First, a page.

Artificial intelligence: Diagnosing dementia
Caring for someone with dementia is a never-ending and thankless task. It also has a huge cost for society: whether a country has a national health service, like the UK, or uses an insurance model, like the US, dementia is expensive to diagnose and manage.
So recent news from Cambridge that a new Artificial Intelligence (AI) programme could diagnose dementia with a single brain scan will be welcomed by families and treasuries.
How is dementia diagnosed?
It’s a notoriously difficult disease to diagnose. At the moment, it can take several brain scans and a battery of other cognitive tests to diagnose dementia. The Alzheimer’s Society in the UK says the process can take between four and 12 weeks.
The University of Cambridge’s new digital health solution could catch the very early signs of Alzheimer’s and other forms of dementia, even before symptoms start to show – and much earlier than humans could diagnose it. It does this by looking at how protein is folded: when protein in the brain is folded into the wrong structure, it creates a clump, which damages brain cells.
How does early diagnosis improve dementia?
The technology could be used to spot patients who are likely to have a slow decline in cognition and memory, and those who might have more rapid progression. That would give patients the chance to start treatment early, delaying the disease’s progression.
Digital health is evolving
The advances in technology over the last few decades have impacted virtually every area of our lives, and healthcare is no exception: from apps and wearable devices, to electronic records and AI breakthroughs like this one.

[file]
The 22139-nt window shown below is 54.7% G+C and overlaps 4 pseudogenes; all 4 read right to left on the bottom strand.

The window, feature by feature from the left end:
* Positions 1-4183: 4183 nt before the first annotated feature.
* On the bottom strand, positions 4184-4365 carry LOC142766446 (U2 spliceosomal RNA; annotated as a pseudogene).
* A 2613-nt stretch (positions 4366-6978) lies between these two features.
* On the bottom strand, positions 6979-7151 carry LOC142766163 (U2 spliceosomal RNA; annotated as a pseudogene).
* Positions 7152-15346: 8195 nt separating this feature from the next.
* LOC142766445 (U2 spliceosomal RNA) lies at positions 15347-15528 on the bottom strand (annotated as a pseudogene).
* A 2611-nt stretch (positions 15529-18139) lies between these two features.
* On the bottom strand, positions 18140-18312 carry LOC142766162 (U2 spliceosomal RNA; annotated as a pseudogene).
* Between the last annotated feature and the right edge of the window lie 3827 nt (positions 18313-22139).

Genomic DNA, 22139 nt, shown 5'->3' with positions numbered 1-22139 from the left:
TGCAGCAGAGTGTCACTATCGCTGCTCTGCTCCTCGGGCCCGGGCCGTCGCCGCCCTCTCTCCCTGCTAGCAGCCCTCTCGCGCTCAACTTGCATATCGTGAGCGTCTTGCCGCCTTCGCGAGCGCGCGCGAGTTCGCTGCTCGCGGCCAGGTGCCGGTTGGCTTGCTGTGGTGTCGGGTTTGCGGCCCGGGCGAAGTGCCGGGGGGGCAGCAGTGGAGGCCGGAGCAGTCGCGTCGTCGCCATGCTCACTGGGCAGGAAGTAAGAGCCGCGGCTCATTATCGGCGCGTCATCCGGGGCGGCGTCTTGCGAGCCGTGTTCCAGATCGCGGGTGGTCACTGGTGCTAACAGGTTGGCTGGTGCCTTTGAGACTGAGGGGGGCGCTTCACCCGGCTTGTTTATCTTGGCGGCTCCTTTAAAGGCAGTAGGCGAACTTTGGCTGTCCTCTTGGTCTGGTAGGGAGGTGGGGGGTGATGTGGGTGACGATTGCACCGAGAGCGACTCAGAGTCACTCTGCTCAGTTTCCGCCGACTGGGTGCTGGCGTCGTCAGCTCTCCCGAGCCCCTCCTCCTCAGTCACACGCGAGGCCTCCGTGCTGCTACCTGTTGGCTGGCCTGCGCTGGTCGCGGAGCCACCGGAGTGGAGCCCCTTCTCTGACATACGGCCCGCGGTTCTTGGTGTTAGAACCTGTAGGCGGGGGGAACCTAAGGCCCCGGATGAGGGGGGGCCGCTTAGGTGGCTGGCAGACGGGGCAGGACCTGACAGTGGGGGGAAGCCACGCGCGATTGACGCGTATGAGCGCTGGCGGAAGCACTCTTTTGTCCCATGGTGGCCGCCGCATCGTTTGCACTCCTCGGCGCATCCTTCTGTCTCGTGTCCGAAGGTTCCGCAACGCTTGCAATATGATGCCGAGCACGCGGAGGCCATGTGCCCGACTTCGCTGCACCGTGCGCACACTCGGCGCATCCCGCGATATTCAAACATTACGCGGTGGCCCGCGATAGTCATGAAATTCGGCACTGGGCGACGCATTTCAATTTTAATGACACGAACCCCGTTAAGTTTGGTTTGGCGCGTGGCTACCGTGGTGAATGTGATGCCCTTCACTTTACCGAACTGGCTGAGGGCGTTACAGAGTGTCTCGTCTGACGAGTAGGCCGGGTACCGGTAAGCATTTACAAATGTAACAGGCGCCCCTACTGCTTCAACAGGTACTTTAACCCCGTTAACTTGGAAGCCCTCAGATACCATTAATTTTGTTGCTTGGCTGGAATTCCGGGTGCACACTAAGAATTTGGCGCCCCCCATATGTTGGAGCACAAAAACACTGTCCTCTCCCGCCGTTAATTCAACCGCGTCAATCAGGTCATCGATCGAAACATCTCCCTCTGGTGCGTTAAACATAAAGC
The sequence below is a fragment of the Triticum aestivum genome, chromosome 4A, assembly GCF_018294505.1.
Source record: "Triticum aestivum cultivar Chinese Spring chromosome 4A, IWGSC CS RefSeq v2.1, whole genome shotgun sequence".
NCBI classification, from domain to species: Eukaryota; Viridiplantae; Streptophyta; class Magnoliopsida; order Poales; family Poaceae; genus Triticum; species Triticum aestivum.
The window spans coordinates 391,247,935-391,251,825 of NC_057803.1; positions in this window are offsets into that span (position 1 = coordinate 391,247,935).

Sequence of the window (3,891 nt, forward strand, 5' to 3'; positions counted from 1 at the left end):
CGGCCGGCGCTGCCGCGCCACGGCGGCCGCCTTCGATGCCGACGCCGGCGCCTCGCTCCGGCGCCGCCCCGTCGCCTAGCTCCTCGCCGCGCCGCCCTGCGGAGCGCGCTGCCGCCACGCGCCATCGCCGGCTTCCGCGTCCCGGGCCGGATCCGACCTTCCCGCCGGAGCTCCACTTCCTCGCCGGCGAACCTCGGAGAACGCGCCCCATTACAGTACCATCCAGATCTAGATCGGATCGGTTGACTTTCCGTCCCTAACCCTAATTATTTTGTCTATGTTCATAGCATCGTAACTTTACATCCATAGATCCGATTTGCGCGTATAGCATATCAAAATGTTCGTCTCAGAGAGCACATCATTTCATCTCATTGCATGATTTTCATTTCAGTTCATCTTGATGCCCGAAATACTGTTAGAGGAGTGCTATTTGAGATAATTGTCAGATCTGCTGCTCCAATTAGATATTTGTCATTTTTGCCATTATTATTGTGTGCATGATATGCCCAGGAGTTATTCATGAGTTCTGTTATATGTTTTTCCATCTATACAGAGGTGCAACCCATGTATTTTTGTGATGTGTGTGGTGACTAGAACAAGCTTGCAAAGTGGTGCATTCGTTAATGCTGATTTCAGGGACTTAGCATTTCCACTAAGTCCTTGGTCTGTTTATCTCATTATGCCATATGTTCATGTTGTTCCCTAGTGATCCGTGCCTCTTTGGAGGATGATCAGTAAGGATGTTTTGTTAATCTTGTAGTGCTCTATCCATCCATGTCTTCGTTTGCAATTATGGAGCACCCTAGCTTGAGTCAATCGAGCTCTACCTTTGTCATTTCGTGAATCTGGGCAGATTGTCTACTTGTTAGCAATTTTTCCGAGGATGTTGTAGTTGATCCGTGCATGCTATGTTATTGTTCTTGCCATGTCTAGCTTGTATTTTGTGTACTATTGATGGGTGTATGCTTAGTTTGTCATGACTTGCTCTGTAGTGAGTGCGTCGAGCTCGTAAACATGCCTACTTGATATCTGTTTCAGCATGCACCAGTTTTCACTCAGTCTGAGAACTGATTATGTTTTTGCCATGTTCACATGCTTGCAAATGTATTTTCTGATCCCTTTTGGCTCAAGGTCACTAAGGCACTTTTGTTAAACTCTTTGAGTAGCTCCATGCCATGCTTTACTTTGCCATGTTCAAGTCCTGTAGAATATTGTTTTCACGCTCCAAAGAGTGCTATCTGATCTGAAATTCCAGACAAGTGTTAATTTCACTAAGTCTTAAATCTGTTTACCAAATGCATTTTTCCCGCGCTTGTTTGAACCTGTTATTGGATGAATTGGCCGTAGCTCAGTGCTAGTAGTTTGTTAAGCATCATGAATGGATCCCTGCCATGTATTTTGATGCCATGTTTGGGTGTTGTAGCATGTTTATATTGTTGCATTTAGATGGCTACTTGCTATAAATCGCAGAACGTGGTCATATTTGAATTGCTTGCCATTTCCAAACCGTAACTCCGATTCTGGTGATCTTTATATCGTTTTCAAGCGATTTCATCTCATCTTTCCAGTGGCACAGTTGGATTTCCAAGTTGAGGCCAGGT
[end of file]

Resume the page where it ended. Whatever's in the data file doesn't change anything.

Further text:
During the Covid-19 pandemic, lockdowns across the world meant people had to consult with their doctors remotely. The use of digital health tools accelerated as providers looked for other ways to treat their patients. Overnight, we found ourselves thrusted into the world of digital health. And it promises great rewards, from improved wellness to better diagnostics. In the UK, the NHS will expand its digitally enabled care offerings in the long term, so that patients get the best care possible.
But as with all new technologies, there are risks. Merging technology with something as sensitive as health, practitioners face issues from data protection to machine misdiagnosis. It’s becoming ever more crucial for healthcare providers to source adequate digital health insurance to cover their unique and challenging risks.
CFC’s eHealth policy includes technology E&O, bodily injury caused by outages and cyber and privacy protection, as well as automatic coverage for practitioners leveraging new tech. Contact email@example.com to find out more.